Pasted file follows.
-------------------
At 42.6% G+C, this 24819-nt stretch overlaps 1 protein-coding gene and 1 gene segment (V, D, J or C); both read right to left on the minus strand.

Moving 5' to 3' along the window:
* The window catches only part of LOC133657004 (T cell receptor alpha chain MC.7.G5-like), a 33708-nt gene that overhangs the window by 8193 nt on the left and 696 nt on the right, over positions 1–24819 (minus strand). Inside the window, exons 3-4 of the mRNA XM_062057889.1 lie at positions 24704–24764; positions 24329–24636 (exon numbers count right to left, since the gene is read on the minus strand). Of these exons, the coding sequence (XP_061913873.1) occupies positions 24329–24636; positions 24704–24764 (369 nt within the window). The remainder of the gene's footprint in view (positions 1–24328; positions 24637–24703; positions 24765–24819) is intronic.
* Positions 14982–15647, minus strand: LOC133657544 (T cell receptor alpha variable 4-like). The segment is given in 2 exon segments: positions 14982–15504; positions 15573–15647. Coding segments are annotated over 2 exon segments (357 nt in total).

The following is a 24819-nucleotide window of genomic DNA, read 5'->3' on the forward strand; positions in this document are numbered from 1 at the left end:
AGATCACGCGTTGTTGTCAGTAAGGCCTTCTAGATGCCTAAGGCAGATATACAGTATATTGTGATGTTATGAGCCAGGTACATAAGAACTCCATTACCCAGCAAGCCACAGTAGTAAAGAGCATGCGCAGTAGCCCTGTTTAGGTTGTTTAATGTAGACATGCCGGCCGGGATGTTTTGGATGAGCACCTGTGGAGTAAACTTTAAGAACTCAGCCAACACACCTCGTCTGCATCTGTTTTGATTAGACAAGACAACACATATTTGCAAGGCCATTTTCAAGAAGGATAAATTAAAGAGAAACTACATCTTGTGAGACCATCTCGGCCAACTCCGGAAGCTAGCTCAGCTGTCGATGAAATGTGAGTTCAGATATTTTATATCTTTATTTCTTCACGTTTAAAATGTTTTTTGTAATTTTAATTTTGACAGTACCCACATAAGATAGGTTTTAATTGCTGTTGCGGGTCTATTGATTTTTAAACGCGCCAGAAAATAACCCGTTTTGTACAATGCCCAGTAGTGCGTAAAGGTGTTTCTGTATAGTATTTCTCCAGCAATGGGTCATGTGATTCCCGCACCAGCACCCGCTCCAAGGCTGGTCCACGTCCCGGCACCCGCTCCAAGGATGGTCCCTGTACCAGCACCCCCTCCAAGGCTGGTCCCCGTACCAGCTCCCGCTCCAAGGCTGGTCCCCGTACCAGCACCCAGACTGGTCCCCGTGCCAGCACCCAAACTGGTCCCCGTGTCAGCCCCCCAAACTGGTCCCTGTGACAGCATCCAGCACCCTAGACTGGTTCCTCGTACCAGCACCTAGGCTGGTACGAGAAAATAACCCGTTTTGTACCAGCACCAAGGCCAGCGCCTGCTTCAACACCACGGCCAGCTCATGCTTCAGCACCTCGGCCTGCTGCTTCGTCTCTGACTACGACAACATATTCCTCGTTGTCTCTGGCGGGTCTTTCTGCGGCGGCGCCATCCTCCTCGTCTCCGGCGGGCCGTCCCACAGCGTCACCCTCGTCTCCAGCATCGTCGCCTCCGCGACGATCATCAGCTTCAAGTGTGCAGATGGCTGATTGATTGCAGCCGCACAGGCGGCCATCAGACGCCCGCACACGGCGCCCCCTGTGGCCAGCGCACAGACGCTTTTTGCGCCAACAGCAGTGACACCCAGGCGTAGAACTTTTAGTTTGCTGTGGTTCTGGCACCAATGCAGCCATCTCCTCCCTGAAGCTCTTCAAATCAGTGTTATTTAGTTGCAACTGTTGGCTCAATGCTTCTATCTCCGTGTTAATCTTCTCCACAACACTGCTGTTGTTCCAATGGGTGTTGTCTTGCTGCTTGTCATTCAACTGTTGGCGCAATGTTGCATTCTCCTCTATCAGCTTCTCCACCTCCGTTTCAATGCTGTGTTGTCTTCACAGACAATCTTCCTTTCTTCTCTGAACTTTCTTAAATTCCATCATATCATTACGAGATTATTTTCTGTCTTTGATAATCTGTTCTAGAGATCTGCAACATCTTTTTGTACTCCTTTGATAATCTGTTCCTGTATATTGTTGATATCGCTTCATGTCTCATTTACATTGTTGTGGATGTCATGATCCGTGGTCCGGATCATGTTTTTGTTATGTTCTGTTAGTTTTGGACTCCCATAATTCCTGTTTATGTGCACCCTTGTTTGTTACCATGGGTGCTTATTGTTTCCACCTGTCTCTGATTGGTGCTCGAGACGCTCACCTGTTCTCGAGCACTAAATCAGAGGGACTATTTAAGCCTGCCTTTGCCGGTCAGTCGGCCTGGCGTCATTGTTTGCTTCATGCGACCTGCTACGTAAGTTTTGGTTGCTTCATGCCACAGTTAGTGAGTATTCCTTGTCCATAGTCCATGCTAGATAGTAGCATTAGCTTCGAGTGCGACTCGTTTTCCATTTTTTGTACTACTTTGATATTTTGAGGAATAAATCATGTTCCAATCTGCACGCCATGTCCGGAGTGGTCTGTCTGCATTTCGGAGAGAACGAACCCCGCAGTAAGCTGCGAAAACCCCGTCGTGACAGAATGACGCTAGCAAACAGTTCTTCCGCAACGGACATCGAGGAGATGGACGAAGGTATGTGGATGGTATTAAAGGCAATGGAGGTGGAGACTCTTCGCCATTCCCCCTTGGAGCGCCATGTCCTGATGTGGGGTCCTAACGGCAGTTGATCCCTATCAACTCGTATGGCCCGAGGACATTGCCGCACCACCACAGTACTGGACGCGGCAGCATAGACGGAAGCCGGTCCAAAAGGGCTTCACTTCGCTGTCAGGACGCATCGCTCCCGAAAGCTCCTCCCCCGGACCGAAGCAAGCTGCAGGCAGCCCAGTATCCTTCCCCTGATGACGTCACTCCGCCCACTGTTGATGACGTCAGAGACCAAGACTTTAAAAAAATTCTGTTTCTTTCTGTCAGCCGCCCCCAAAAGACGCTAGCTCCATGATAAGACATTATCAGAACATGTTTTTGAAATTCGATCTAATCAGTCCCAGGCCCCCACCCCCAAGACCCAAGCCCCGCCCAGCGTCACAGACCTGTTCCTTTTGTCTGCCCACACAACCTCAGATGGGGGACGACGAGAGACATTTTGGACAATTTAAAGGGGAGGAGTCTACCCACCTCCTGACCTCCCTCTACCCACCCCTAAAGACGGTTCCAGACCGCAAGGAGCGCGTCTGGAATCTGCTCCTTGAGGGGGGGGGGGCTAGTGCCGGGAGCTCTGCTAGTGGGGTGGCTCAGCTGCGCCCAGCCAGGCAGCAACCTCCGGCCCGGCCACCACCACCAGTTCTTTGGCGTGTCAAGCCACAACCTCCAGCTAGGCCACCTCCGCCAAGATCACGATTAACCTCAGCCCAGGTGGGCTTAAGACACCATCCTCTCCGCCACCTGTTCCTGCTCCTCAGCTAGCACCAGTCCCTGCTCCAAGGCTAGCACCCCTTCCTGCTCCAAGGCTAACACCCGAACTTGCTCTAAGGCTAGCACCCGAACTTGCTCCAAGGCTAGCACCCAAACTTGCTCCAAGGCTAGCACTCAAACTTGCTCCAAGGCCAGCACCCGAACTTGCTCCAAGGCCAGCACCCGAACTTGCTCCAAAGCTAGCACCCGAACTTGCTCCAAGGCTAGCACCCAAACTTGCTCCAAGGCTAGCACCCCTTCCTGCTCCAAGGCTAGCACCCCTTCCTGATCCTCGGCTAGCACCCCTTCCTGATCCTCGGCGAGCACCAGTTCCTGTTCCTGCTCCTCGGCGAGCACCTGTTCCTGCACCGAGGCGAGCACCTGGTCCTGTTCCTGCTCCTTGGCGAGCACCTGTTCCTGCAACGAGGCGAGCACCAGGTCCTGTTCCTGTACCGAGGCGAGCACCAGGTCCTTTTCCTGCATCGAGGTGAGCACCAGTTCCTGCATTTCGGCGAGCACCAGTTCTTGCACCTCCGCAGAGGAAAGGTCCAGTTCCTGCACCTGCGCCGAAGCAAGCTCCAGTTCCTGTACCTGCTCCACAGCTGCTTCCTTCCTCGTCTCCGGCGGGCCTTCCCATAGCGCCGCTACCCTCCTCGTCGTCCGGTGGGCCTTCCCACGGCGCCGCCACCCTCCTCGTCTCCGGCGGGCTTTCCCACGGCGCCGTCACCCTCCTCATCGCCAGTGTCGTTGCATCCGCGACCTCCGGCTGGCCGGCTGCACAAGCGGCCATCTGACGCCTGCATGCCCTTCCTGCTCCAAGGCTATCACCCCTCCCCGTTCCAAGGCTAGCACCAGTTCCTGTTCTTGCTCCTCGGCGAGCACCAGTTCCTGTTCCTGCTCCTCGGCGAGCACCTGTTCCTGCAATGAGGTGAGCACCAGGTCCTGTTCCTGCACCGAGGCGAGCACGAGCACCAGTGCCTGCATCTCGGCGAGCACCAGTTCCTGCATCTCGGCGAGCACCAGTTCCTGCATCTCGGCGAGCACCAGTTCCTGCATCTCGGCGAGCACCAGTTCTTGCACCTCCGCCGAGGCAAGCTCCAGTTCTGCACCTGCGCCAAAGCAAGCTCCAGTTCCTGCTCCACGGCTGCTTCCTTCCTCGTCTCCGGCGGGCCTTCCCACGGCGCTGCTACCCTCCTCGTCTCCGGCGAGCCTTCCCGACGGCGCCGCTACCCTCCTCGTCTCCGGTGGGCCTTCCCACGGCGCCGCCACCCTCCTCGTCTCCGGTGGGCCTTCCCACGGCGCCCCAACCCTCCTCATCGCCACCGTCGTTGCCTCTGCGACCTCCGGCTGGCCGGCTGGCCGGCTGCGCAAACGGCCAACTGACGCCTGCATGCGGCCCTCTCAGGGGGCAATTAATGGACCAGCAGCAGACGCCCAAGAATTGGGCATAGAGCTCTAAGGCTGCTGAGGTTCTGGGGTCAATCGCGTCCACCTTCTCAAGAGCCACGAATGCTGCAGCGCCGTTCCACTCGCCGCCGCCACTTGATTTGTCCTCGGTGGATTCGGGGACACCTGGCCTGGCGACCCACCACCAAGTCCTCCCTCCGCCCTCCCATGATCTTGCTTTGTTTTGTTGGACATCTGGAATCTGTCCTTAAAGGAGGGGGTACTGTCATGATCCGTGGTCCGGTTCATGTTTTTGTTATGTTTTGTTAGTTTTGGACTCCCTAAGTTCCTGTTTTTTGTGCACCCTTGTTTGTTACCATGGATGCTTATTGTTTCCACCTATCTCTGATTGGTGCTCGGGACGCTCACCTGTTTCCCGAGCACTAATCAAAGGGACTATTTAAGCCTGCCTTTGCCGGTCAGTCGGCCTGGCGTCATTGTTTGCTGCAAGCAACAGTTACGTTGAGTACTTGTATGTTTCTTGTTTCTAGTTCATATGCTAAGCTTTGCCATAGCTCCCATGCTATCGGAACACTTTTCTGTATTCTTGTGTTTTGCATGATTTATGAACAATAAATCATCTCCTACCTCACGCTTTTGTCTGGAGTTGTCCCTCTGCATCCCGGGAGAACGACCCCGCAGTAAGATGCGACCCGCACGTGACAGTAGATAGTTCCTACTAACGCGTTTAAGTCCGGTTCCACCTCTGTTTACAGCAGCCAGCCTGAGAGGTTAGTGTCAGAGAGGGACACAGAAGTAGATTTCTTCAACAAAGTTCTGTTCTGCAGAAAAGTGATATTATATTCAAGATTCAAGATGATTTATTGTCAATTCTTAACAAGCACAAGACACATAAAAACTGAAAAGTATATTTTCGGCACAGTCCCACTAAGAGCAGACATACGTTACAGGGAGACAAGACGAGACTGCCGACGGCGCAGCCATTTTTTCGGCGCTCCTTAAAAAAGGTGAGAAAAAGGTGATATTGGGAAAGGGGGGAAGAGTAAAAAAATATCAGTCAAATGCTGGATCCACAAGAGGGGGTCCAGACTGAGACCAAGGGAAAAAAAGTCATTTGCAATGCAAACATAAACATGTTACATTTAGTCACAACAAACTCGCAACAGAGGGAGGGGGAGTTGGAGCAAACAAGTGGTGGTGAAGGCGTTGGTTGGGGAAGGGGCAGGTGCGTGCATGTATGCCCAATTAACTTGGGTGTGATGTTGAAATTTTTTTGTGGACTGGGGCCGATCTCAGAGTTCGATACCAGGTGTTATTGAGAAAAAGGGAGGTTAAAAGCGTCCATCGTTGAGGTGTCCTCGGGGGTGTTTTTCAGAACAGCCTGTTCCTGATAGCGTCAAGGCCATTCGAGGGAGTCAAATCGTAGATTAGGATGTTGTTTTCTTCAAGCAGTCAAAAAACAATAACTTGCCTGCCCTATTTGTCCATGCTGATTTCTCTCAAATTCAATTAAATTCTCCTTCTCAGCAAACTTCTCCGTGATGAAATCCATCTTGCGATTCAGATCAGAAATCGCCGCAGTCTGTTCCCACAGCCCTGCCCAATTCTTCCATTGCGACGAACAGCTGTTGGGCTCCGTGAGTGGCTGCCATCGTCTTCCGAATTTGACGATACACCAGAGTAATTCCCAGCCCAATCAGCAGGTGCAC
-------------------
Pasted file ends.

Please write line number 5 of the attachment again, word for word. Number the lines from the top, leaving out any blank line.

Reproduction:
The following is a 24819-nucleotide window of genomic DNA, read 5'->3' on the forward strand; positions in this document are numbered from 1 at the left end: